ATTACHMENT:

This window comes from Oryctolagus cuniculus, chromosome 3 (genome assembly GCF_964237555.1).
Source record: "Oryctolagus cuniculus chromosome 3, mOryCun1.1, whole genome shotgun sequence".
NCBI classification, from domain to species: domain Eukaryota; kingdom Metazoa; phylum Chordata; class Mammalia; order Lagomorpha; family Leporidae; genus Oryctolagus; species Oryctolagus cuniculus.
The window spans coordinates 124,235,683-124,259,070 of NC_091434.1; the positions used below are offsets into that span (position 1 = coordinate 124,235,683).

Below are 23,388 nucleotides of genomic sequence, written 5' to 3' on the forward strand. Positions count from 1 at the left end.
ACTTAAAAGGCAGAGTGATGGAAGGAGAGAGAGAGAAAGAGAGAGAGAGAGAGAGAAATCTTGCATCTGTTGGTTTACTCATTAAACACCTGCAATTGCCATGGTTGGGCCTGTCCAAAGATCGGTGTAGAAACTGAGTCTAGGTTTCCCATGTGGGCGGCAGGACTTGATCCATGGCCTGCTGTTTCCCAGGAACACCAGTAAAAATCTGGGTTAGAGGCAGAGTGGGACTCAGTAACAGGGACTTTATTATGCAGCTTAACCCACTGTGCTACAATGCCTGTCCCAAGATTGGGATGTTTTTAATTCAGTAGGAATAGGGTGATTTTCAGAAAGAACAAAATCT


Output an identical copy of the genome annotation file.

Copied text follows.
This window comes from Oryctolagus cuniculus, chromosome 3 (genome assembly GCF_964237555.1).
Source record: "Oryctolagus cuniculus chromosome 3, mOryCun1.1, whole genome shotgun sequence".
NCBI classification, from domain to species: domain Eukaryota; kingdom Metazoa; phylum Chordata; class Mammalia; order Lagomorpha; family Leporidae; genus Oryctolagus; species Oryctolagus cuniculus.
The window spans coordinates 124,235,683-124,259,070 of NC_091434.1; the positions used below are offsets into that span (position 1 = coordinate 124,235,683).

Below are 23,388 nucleotides of genomic sequence, written 5' to 3' on the forward strand. Positions count from 1 at the left end.
ACTTAAAAGGCAGAGTGATGGAAGGAGAGAGAGAGAAAGAGAGAGAGAGAGAGAGAAATCTTGCATCTGTTGGTTTACTCATTAAACACCTGCAATTGCCATGGTTGGGCCTGTCCAAAGATCGGTGTAGAAACTGAGTCTAGGTTTCCCATGTGGGCGGCAGGACTTGATCCATGGCCTGCTGTTTCCCAGGAACACCAGTAAAAATCTGGGTTAGAGGCAGAGTGGGACTCAGTAACAGGGACTTTATTATGCAGCTTAACCCACTGTGCTACAATGCCTGTCCCAAGATTGGGATGTTTTTAATTCAGTAGGAATAGGGTGATTTTCAGAAAGAACAAAATCT